Briefing: the Southern US drought: Analysing the 2011 drought in 13 southern US states

Briefing: the Southern US drought: Analysing the 2011 drought in 13 southern US states

Fri, 03/02/2012 - 14:14
Posted in:
0 comments

In April 2011 the governor of Texas and presidential hopeful Rick Perry asked that his fellow Texans begin praying for ""the healing of our land"" and an end to the drought. Unfortunately divine intervention was not forthcoming and the drought continued to worsen""ó¢by late June nearly three quarters of the state was experiencing exceptional drought conditions that persisted until the end of the summer. Texas experienced its driest 12 month period on record (August 2010 to July 2011), with crop and livestock losses estimated at $5.2 billion. It was not only Texas that was affected. The 2011 Southern US Drought afflicts 13 southern states: Texas, Oklahoma, Kansas, Colorado, New Mexico, Arizona, Louisiana, Arkansas, Mississippi, Alabama, Georgia, South Carolina, and North Carolina. Drought conditions stretch in a huge arch extending across the southern states from Arizona to Florida, with the three hardest-hit states, with all or almost all territory experiencing drought conditions, being Louisiana (100% in drought), Texas (96%), and New Mexico (94%). Last year, drought affected just 1% of New Mexico and 7% of Texas.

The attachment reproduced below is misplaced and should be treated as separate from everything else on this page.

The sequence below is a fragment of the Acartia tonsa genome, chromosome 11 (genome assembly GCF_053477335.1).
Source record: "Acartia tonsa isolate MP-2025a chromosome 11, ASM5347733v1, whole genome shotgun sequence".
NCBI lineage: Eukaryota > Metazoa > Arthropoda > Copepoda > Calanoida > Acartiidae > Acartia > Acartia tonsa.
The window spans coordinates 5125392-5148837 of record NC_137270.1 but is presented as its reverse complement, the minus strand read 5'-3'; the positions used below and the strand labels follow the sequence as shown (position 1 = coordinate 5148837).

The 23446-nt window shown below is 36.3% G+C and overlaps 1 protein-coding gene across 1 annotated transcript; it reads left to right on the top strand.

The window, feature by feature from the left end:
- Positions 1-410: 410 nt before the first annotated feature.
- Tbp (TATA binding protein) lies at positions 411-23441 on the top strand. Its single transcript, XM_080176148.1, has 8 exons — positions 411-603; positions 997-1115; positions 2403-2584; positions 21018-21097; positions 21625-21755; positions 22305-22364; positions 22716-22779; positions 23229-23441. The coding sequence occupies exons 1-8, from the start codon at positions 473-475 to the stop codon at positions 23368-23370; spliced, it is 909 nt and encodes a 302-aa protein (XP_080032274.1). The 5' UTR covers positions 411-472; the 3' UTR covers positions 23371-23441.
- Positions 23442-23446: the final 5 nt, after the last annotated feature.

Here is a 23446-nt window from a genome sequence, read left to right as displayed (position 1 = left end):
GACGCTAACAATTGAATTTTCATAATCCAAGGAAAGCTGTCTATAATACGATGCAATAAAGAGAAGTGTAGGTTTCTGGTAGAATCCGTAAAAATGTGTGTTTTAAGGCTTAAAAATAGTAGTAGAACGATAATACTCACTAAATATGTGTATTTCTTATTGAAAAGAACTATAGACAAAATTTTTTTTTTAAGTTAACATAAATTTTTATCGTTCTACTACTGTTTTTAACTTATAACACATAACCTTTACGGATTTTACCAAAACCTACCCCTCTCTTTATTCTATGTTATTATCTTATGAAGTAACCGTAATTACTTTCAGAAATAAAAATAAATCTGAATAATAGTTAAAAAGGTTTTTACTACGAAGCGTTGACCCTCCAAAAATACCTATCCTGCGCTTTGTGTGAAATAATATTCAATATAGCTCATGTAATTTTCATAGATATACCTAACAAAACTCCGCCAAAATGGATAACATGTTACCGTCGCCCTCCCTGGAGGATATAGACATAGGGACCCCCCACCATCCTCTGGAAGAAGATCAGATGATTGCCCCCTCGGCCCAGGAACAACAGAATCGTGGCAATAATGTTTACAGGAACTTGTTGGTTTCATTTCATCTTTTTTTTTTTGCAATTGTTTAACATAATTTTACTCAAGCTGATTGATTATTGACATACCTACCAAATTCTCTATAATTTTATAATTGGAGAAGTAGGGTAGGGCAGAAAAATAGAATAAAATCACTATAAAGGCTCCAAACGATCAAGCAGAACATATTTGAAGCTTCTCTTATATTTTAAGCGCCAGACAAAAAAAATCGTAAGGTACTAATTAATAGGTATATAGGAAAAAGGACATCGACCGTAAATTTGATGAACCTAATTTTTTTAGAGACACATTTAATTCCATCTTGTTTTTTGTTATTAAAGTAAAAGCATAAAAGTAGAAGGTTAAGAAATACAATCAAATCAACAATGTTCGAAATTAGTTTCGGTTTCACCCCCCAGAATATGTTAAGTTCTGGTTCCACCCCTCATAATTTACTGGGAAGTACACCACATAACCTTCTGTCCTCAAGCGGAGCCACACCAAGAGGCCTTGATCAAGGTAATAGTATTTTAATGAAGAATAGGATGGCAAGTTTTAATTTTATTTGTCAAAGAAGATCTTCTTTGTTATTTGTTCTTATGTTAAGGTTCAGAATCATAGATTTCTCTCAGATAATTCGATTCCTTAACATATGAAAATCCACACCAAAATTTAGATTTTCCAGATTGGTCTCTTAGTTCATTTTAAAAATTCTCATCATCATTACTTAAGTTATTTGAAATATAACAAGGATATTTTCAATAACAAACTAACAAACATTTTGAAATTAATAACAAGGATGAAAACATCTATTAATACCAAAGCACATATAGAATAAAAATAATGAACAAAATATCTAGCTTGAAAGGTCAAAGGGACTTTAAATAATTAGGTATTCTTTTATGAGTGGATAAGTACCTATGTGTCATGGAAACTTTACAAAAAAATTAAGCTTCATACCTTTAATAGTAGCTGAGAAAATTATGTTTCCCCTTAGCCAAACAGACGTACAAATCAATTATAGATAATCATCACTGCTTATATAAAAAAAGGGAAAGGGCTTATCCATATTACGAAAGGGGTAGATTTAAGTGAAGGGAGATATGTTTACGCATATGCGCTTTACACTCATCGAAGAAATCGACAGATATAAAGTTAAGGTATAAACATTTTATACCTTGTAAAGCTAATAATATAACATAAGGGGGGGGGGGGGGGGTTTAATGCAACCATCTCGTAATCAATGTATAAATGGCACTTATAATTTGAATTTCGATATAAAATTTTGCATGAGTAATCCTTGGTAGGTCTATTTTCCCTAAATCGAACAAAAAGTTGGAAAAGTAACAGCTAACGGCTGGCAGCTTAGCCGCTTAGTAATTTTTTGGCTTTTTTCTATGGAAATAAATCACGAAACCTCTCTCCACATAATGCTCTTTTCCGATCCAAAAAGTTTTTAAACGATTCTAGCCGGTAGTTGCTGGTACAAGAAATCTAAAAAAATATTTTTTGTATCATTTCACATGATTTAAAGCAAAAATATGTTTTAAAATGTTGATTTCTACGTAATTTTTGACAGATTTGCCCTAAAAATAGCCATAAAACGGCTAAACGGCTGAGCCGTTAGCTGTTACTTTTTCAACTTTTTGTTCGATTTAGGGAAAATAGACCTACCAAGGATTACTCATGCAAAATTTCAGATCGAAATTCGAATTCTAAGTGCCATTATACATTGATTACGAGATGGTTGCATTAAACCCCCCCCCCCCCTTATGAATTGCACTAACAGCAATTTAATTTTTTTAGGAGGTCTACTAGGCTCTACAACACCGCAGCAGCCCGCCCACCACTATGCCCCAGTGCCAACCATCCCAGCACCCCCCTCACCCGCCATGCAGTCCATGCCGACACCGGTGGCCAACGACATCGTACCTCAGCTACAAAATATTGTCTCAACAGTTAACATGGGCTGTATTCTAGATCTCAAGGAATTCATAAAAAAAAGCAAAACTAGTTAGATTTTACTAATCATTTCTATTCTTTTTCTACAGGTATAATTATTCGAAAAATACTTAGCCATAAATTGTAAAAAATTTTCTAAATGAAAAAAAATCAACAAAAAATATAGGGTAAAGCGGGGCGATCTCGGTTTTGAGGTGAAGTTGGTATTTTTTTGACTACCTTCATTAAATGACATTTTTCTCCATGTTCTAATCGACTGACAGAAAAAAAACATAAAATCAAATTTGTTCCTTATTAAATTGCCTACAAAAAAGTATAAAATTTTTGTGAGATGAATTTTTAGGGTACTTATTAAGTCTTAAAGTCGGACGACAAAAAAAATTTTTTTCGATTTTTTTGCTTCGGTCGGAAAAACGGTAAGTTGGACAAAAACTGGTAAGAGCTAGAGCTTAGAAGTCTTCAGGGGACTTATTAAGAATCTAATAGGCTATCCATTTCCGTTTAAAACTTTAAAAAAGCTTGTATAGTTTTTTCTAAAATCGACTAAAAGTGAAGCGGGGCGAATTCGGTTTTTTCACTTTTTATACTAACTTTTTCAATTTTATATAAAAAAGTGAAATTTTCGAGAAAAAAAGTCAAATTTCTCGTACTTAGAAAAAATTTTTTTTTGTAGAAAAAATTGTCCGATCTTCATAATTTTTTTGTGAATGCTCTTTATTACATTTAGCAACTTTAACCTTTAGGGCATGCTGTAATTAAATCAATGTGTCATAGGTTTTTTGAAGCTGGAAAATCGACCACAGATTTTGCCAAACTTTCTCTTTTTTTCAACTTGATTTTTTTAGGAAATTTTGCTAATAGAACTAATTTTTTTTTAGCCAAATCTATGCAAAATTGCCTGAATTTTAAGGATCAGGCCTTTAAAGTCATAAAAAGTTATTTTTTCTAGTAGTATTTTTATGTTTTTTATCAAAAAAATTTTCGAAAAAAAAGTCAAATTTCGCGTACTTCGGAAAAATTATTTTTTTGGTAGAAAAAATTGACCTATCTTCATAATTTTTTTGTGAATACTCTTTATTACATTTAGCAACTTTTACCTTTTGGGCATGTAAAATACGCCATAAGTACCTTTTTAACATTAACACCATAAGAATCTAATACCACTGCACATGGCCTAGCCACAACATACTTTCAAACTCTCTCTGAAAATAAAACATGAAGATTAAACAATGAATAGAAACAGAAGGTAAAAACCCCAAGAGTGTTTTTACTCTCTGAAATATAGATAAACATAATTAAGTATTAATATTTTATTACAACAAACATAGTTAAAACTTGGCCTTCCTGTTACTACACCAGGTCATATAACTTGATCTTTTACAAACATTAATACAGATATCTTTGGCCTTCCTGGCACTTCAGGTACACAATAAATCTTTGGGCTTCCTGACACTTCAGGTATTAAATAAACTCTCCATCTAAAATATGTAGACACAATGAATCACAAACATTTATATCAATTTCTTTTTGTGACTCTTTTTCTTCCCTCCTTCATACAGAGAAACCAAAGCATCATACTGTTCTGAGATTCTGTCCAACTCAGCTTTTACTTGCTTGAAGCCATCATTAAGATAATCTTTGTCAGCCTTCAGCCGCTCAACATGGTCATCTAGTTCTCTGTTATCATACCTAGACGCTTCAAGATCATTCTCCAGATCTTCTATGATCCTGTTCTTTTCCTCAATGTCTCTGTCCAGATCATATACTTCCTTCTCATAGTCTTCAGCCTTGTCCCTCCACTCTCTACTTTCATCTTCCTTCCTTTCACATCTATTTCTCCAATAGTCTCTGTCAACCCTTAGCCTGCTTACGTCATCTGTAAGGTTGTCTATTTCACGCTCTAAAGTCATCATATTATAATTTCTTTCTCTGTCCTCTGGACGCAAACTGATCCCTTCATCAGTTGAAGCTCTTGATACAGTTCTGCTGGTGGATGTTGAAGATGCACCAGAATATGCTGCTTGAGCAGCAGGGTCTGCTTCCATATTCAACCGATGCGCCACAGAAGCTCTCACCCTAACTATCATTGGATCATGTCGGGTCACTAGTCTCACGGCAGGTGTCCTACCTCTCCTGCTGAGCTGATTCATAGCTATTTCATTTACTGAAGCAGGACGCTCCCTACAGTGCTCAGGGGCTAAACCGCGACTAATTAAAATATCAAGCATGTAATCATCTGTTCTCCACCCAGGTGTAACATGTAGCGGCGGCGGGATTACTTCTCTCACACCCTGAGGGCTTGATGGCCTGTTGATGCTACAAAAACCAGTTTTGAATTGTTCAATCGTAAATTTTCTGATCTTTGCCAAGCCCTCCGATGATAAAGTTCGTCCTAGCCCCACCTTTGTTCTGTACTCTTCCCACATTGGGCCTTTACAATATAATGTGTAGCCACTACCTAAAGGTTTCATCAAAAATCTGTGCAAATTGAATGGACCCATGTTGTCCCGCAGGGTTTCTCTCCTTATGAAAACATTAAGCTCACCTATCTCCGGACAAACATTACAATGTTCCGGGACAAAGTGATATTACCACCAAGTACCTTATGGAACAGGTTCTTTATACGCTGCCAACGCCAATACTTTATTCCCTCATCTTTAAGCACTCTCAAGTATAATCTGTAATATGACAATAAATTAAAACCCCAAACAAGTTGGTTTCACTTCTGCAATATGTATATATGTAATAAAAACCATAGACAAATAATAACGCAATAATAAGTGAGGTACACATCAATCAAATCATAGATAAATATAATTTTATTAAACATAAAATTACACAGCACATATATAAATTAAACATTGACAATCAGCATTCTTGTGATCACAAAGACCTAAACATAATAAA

In Texas, following the Days of Prayer, the proportion of the state affected by the drought rose from a fifth to nearly half of the state within a month; by mid-summer nearly three quarters of Texas had received no rainfall for many months. In Georgia the New York Times reported that, ""the heat and the drought are so bad... that hogs can barely eat. Corn, a lucrative crop with a notorious thirst, is burning up in fields. Cotton plants are too weak to punch through soil so dry it might as well be pavement.'

In highly populated southeastern Florida, seasonal tropical storms create monsoon conditions that are an effective bar to drought conditions. However, this year the monsoon has not happened and Florida has experienced ""exceptional"" drought""ó¢the worst level assigned by the National Drought Mitigation Center. Across Florida, the lack of rain is wilting crops and has brought historically low water levels in one of the state's largest lakes, Lake Okeechobee. Farmers are feeling the bite: Rick Roth who grows sugarcane, corn and rice in Belle Glade told USA Today: ""We're going to be in worse shape next year than we are this year and this year we purely got by by the skin of our teeth.""

Coupled with difficult economic conditions, the drought has brought immense economic hardship""ó¢so much so that comparisons with the Dust Bowl era of the 1930s seem frighteningly apt. USA Today reports that Word War II-style water rationing in Texas has brought residents closer together (the issue is not whether to water the lawn but whether to take a shower), but bitterness and distress caused by the drought is expected to spill over into tension between communities as forecasters predict drought conditions in many places will continue through 2012.